Meeting with a Medical/HMO Insurance Agent
Bring your notes.
After discussing the issues of importance to you, you will be shown an application for the coverage.
Review the information in our Medical/HMO Insurance – The Application before your meeting.
Agents and Brokers
Interview agents or brokers by telephone before meeting with them. Find out exactly what their training and experience is. How long have they worked in the healthcare field? Are they captive (associated with one company) or independent (representing many companies)? With which companies? How familiar are they with the advantages and disadvantages of one plan or policy over another?
As with other lines of insurance, health care agents and brokers may be considered an extension of the company. If so, then the company may be responsible for honoring whatever representations the agent or broker made to you about the coverage at the time of sale. That responsibility may depend on a number of factors, including the laws of your state, whether you read the plan or policy when it was first given or sent to you, whether you have any evidence of the misrepresentation and other factors.
Once again, it is absolutely critical that you always take good notes of conversations with insurance representatives and that you store these notes in your insurance file. When it comes to meetings with agents, you should also keep all pamphlets, brochures or other promotional materials given or shown to you. Do not throw these notes or materials away. They could be worth thousands of dollars and more.
Changes in Coverage
Ask the agent:
Whether the health plan under discussion would be able to reduce your coverage, or benefits, after you have purchased it.
And whether the plan can reduce continuing benefits after you have contracted a particular injury or illness and
What notice must be given to you concerning reductions in coverage before those reductions can take effect.
These are very important considerations. Once an insured has contracted a serious medical problem his or her ability to find a new insurer may be limited. Therefore you have to know whether an insurer can reduce the coverage it is selling you in future years. It is important to address this issue whether the policy in question is individual, group or employment based.
Ask the agent who his contact is at the insurance company. Get that person’s name, phone number, email address and address. Ask if any of the materials shown to you, including any “proposal” came from the insurance company itself (as opposed to have been written up by the agent or the agency he or she is working for).
- What does the policy say about appealing adverse claims determinations within the company hierarchy? (before resorting to other options).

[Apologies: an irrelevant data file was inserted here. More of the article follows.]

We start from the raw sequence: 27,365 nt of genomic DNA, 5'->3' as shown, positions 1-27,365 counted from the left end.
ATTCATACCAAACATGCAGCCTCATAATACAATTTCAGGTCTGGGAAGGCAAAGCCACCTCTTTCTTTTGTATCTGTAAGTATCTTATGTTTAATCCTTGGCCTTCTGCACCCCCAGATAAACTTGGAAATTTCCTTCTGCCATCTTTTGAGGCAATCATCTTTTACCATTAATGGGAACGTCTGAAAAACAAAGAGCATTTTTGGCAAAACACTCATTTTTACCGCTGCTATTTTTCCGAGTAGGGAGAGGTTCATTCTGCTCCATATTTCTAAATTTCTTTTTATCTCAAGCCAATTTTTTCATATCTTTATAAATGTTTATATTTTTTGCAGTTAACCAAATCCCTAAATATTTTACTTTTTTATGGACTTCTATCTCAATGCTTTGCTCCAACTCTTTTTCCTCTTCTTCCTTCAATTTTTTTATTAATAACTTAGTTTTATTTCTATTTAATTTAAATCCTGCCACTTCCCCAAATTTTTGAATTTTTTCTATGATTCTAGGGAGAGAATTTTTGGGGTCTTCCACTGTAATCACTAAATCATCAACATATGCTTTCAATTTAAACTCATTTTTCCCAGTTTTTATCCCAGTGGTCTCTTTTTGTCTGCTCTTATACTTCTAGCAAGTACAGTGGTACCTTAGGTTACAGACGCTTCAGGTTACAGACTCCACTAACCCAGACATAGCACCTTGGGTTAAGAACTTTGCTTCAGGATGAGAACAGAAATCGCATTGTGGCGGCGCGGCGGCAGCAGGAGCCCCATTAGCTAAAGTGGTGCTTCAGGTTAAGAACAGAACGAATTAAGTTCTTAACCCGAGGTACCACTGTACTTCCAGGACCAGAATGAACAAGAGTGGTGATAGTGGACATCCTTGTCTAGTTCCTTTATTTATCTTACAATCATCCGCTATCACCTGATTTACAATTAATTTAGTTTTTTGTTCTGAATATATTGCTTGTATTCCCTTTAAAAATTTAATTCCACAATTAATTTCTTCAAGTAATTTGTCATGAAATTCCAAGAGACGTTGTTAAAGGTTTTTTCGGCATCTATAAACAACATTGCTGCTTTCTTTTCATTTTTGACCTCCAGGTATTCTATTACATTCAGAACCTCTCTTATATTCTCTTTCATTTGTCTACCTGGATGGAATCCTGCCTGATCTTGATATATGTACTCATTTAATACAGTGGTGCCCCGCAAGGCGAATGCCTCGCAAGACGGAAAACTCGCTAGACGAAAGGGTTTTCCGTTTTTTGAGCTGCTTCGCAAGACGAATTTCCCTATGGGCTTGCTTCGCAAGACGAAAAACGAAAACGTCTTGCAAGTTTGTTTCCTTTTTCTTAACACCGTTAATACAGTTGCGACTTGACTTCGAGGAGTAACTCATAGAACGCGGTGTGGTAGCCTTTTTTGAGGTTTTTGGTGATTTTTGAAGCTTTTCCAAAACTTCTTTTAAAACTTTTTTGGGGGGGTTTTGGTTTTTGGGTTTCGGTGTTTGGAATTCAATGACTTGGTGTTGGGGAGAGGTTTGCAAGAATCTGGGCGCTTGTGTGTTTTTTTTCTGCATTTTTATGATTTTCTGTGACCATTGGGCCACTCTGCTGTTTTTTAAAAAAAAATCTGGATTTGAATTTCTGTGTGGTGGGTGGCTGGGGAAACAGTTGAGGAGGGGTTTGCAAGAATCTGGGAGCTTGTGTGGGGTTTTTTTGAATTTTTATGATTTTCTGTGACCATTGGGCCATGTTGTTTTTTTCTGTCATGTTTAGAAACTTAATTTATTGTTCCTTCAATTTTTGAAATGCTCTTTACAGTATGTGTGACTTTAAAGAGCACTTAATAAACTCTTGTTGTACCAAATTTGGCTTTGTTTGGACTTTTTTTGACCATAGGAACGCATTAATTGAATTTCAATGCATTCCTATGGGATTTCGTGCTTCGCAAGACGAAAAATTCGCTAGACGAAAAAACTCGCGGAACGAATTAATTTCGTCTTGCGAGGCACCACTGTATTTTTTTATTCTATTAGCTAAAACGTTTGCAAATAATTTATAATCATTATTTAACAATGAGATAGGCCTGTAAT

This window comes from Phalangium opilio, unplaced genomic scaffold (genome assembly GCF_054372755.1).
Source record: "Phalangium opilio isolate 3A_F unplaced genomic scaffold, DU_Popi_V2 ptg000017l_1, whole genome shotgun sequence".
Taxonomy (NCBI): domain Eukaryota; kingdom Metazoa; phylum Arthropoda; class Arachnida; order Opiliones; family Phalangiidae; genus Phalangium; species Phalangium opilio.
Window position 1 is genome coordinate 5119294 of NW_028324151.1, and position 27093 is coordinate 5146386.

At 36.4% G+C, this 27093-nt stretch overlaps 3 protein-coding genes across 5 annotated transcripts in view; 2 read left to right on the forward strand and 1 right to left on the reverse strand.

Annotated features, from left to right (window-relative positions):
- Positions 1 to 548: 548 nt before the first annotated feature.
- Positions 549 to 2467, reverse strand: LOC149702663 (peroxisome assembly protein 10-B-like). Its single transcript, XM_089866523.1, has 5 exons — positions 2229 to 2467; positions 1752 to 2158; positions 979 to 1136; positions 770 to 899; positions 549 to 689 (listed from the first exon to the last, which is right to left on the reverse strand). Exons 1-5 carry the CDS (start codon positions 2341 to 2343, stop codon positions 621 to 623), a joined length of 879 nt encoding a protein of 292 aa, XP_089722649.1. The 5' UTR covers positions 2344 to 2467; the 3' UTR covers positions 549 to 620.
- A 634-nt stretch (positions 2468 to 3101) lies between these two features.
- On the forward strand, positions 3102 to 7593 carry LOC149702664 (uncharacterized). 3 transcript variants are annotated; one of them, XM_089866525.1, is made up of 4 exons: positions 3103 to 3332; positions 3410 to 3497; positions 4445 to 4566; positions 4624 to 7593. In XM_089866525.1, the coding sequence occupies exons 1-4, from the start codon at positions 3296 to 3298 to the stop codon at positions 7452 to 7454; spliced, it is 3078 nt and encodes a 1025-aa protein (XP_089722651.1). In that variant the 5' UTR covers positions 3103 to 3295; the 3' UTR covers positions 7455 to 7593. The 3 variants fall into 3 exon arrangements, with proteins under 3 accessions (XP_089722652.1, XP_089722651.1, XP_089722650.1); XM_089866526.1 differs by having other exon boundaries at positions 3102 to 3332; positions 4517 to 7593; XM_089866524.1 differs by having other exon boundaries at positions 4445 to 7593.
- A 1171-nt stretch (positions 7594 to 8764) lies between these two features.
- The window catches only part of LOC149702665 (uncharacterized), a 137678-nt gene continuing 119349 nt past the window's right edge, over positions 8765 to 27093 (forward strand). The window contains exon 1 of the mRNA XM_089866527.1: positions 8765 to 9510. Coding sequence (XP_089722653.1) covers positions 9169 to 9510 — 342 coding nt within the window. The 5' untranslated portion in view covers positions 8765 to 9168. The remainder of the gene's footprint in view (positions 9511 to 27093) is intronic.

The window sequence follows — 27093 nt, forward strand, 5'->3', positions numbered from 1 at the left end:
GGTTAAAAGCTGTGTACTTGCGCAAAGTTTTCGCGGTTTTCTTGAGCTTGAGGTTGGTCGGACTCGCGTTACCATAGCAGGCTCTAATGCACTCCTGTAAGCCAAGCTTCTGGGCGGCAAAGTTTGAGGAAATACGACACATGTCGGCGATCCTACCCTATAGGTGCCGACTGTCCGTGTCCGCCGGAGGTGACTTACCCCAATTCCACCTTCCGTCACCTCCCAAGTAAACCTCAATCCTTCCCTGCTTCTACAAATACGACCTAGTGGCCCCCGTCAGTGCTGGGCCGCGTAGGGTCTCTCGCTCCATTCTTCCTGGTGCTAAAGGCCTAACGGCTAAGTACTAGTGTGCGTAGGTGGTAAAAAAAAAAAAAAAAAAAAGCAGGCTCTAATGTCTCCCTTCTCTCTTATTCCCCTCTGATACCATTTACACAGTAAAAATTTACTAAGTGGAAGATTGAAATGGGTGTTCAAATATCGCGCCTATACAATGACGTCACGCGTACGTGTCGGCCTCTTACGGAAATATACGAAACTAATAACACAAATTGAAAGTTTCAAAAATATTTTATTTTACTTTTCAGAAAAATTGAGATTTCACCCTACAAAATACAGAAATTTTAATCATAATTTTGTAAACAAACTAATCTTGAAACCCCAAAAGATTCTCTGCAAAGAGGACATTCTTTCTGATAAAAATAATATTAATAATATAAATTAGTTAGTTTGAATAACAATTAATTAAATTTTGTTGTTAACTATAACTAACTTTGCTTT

- Does the plan have a procedure permitting you to appeal an adverse claims decision? If so, to evaluate such a provision ask the following questions:
- To whom is the claims decision to be appealed?
- Is the appeals person or panel a truly independent/neutral party?
- What are the appeal procedures and are they fair?
- Is the appeal process prompt or can it drag on for weeks or more?
Binding arbitration provisions
Many medical coverage contracts now require the binding arbitration of any disputes arising under the policy. ADR provisions required under any insurance policy can be a real cause for concern. But with medical and HMO contracts this is especially so.
There is a big difference between a situation in which both sides choose a neutral mediator (who only has the power of persuasion to attempt to bring the sides together,) versus one in which a third party (who may or may not be neutral) is actually empowered to make enforceable, binding, decisions.
Most ADR provisions contained in medical and HMP contracts mandate that a hand-picked decision-maker be empowered to actually decide controversies. This decision-maker is substituted for the courts. This might seem to provide an efficient and expeditious means for resolving disputes; however, some ADR clauses are so one-sided that they are the basically allowing the insurer or HMO to serve as its own judge and jury. These types of ADR clauses should be avoided at all costs.
The ADR requirements under various policies can differ dramatically. If a policy you are considering has an ADR clause here are the questions you must to ask in evaluating it:
- Is the ADR clause optional or mandatory (unless waived or given up by the parties)?
- Who can demand ADR? The insurer, the insured or either?
- How long may either party wait before demanding ADR?
- Does the ADR process empower someone to make a final and binding decision or is the decision appealable?
- How is the ADR decision-maker to be selected? Is it a fair procedure aimed at choosing a truly neutral party?
- What ability do the parties have to obtain records or documents from the other side prior to the ADR hearing?
- Are formal rules of evidence used? What about briefing, expert testimony, attorney participation? In other words, how elaborate, time consuming and expensive, is the process that is set forth?
- Who pays for the cost of the ADR proceeding? The insurer? The claimant? Both?
Once again, remember to document your discussions carefully and store them in your insurance notebook or file.
Next: The Application